Today's slur is tomorrows badge of honour. The day after it is a curse again.

  5. I don't appreciate the implication that everyone on Jim Butcher Online is an evil racist. I think you are the ones being prejudiced against Jim Butcher fans!

  6. Hi Applepie! I see what you mean. Good points. And how are you today?

    There are a lot of good things about the series, like the theme of courage, so it would sort of be a waste if Butcher didn't cover the topic of American Indian culture with proper respect, sooner or later, preferably sooner.

    Hello second Anonymous. So far as I know, no one has implied any such thing. That would be a part-to-whole fallacy. In any case, I don't see anything wrong with being prejudiced against supporters of racist slurs who are so small-minded that they can't even tolerate listening to another viewpoint. It's one thing to be prejudiced against people for choices they have made. It's completely different to be prejudiced against people for a condition of their births, or else something that has happened to them. In any case, it's not as though Jim Butcher fans are an oppressed minority.

  7. That's why I don't go to fan websites. Whenever you try to have a serious conversation about racial issues, they just try to find some excuse to shut you up. Their complaint about 'Touchy Topics' is just another variation of the tone argument. If they really didn't want 'Touchy Topics' to be discussed, they would have banned all those racists defending the slur, not you.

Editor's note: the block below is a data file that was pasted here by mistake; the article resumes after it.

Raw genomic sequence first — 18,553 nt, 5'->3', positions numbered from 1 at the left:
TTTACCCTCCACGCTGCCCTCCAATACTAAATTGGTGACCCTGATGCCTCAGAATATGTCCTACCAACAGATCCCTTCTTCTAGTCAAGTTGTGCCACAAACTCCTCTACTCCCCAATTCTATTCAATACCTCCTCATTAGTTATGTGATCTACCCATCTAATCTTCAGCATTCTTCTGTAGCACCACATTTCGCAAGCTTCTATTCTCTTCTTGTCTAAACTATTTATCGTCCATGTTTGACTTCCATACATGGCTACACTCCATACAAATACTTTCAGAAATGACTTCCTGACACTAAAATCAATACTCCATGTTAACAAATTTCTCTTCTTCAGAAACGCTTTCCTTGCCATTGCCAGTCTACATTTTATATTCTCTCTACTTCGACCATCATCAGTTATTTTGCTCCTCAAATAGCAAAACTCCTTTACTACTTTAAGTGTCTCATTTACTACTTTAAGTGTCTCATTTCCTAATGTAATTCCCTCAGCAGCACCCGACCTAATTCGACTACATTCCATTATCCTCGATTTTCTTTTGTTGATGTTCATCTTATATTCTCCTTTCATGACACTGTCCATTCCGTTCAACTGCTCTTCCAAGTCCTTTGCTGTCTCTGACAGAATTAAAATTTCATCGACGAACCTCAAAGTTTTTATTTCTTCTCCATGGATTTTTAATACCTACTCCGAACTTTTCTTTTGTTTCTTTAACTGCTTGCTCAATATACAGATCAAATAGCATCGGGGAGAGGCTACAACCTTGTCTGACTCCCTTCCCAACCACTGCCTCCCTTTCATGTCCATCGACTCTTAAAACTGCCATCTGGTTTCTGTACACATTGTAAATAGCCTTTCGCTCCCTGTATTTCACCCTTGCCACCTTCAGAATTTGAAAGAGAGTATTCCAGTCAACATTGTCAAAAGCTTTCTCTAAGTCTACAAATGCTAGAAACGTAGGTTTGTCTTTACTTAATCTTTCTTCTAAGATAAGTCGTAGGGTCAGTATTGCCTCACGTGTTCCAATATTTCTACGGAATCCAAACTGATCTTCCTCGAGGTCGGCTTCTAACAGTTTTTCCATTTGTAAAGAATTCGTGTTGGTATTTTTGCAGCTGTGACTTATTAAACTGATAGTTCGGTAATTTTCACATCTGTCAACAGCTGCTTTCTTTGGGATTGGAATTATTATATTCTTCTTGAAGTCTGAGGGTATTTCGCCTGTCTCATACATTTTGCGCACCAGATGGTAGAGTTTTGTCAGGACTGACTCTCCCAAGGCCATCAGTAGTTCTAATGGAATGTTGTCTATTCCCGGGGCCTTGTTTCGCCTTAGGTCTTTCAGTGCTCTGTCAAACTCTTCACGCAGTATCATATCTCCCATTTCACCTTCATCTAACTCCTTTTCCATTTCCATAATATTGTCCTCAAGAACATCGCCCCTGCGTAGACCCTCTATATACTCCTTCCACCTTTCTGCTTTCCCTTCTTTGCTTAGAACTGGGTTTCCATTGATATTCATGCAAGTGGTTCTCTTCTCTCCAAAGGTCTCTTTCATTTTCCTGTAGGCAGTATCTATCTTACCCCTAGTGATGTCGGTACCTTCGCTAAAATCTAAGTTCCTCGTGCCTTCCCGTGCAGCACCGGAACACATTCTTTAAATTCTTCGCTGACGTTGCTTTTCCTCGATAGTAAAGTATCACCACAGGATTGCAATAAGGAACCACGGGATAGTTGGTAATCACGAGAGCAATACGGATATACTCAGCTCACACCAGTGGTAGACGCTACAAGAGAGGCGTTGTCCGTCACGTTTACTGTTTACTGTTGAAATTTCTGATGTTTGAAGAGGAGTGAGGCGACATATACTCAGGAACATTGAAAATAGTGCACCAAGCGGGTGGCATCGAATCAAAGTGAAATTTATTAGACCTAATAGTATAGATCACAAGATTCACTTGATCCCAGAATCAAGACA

It sort of reminds me of a mini version of RaceFail '09.

    They may as well just write that people of colour aren't welcome on their forum, unless they hide their heritage. At least that would be honest.

  8. P.S. You should write a blog post about the Earth Sea Trilogy. It was really great to read about people of colour in those books. I actually felt included in fantasy for a change. Ursula K. LeGuin deserves credit for that.

  9. FUCK YOU ANNA! There, how does that make you feel? Jim has every right to be upset when people treat him like that, and you're a troll not to leave him alone already!